As a children’s author, parents often ask me how their kids can be encouraged to read more. It’s really quite simple: give reading a sense of value. Make it pleasurable. I read with my rabble daily, even if it’s only for a few minutes. And while learning to read is important, it shouldn’t come at the expense of enjoyment. My seven-year old daughter reads competently now, but she still loves being read to, because it allows her mind to relax into the storytelling. It keeps her wanting more. Eventually she’ll be able to handle the big, exciting books all by herself, but it doesn’t hurt to show her the way. I want her to know that there is so much more to reading than the prescriptive logic of letter sounds and blends.
Fundamentally, I’d say it’s never too early to get a child interested in the existence of books. It starts with those squishy cloth books and bath books, with simple nursery rimes and cuddles. Next, come the board books, which tend to be enjoyed more for their chewable quality than their content. Gradually, however, curiosity unfolds. My eleven month old now gets the idea that pages turn and that there’s good stuff on them. He likes to point at things and listen to me repeatedly say the words ‘cat’, ‘mioaw’ and ‘shed’. He has a long way to go before he’s head down in Harry Potter, but I’m pleased he’s started the journey.
All this aside, however, World Book Day has triggered a few cold sweats this year. With two school age children, I now have two costumes to come up with. This means buying on Amazon Prime (expensive) or getting crafty with some fun fur and bubble wrap (lame). My eldest has shown marvellous loyalty by suggesting she goes as one of my characters – good girl! My middle boy is currently deciding between Harry Potter and Ron. He prefers Ron, but in his clear-cut five-year old’s mind, it’s best to be Harry, because Harry’s the hero. And, actually, from my point of view, drawing a felt-tip zig-zag scar on a forehead is far cleaner than messing about with a box of ginger hair-dye…
Yes, I’ve been away.
Feels like I’ve come back from the dead. And I pretty much literally have. (More on that another time…)
In short, I am now recovering from a life-threatening pregnancy complication. All is good and I’m thrilled to be back at my laptop and back in the world of books books books…but, oh, oops, I’ve gained a tiny but perfect premature baby along the way!
So far, he sleeps, sleeps, feeds, poops, then sleeps some more, which is very conducive to blogging and resuming promotion of BORN FREE ELEPHANTS and IN THE GARDEN which, for those of you who are new to my work, are my latest children’s books. But I know babies and I know that as soon as the prodigal son hits his due date and beyond, this is all set to change. The luxury of time will become the race for time. Half finished blog entries and one word tweets… I’m thinking ‘HELP’ or ‘BABYTAKEOVER’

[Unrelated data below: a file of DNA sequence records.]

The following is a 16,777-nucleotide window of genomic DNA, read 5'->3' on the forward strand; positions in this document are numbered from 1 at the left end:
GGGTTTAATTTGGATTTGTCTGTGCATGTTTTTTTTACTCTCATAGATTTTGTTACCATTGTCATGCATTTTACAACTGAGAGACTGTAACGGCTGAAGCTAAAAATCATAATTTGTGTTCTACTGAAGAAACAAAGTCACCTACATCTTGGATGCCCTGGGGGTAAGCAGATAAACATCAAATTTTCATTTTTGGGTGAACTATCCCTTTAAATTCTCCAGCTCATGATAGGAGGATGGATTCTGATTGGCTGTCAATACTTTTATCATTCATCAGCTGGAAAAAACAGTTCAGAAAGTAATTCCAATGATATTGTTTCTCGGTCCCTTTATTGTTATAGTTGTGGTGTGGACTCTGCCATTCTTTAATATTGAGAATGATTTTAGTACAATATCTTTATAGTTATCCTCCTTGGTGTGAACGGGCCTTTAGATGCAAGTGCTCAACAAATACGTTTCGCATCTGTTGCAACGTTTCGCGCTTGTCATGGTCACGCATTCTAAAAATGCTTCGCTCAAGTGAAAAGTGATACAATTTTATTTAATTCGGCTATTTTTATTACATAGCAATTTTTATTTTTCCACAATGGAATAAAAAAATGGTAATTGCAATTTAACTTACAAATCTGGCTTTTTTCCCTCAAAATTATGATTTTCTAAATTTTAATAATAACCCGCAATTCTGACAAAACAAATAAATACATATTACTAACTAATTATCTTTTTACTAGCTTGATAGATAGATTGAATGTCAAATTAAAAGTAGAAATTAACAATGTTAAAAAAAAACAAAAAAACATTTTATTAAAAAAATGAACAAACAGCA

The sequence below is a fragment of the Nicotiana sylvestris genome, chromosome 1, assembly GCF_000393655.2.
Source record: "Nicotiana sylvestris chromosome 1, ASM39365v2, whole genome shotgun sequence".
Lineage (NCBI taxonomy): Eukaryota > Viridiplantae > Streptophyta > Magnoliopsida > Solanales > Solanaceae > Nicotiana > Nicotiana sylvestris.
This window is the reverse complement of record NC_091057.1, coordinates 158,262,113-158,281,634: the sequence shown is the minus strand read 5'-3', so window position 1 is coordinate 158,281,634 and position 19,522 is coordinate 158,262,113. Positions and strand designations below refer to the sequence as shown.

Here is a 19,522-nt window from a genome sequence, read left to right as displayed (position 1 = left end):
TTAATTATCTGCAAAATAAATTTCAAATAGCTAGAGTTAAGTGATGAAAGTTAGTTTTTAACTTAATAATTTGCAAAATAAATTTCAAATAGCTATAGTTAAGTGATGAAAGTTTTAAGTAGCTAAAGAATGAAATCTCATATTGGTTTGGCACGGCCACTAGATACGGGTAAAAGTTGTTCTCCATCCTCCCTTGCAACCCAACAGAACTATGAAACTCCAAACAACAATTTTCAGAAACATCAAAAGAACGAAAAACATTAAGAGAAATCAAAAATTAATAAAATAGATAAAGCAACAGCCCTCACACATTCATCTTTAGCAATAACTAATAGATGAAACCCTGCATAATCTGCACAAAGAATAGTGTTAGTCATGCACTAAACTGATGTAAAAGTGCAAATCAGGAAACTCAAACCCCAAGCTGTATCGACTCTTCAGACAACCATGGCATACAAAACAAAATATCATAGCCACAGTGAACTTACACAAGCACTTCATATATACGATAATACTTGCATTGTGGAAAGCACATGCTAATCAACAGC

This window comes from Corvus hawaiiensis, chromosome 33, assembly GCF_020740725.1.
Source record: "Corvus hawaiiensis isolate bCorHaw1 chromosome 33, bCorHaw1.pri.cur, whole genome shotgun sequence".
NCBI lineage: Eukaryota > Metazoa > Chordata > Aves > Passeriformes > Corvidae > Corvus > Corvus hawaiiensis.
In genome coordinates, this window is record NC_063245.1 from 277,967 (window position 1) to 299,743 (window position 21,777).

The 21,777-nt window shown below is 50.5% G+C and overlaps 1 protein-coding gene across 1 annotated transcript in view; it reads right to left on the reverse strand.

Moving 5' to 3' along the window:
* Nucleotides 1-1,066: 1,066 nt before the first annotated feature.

So currently I’m nurturing a theory that it’s all about hours. One hour a day to work on new words for the new novel. One hour a day to edit said words. And one hour a day to toy around with social media. Everything else will be a blur of nappies, cuddles and milky lips. Exactly where I’ll find these magic hours is yet to be seen, but here’s a clue…I’m currently typing left-handed whilst I jiggle, soothe, wipe baby puke and breast-feed…oy vey…
Well, yes, it’s been a while since my last blog entry… *cringes*…so much for last year’s vow to commit to the growth of my online author/artists platform. I do, however, have a very good excuse. One that involves high-stakes, suspense, life-or-death drama, an unpredictable plot development, and – I hope – a very happy ending…
No, it’s not the machinations of my latest novel. It’s pregnancy.
More precisely, pregnancy with problems.
I’ve been lucky enough to get pregnant for a third time (always wanted three…don’t ask!), but rather less fortunate to wind up with a serious complication called: PLACENTA PREVIA MAJOR (…sounds like a sinister piano concerto?)
In brief, my disgustingly behaved placenta has led to lengthy hospital stays, blood transfusions, a super-scary life-threatening haemorrhage at 25 weeks, and now long-term bed rest (which is no mean feat when you have two smallies to take care of – many thanks Mum, Dad and Julian, for pretty much taking over the running of my life!)
But the end is in sight. My docs are hoping I can make it to 34-36 weeks, when they will pluck the baby via c-section and the *normal* chaos of daily life will resume. I honestly cherish the thought of school-runs and cooking and walking to the local shops…just the simple things I’ve been denied over the last few months.
I also can’t wait to restring the threads of my career. On that note, two of last year’s writing efforts, THE GARDEN (a non-fiction early reader for Orion Children’s Books) and BORN FREE: NINA THE ELEPHANT’S STORY (a gorgeous real-life animal rescue story, in conjunction with the Born Free Foundation) have now appeared on Amazon and are available for pre-order. Check them out! Check them out! Just type in my name! And I’ve also been working-up some canvases, anticipating a solo-exhibition of my Epping Forest-inspired abstract landscapes later this year.
Anyway, here’s to the imminent safe arrival of Baby ‘Peanut’ (…named by my 3 year old), to more blog entries, more books, more paintings…and lots more fun.
Till next time.
To do a daily craft activity even if glue and glitter is involved
To say an immediate ‘yes’ to requests for cycling/scootering/park/football/swimming
To recognise that two ice lollies and a Baby Bell do not constitute a meal
Ditto Belvita breakfast biscuits
To water the garden as necessary and not just with children’s spontaneous outdoor weeing
To put a stop to said weeing
To enforce the wearing of clothes in public places
On day-trips, to make a *delicious* array of homemade picnic food, rather than resorting to happy meals
If lucky enough to get to go to Westfield at night, to leave overtired, tearful children at home (unlike the rest of Stratford)
To understand that the ‘self-administering’ bedtime routine has it’s limitations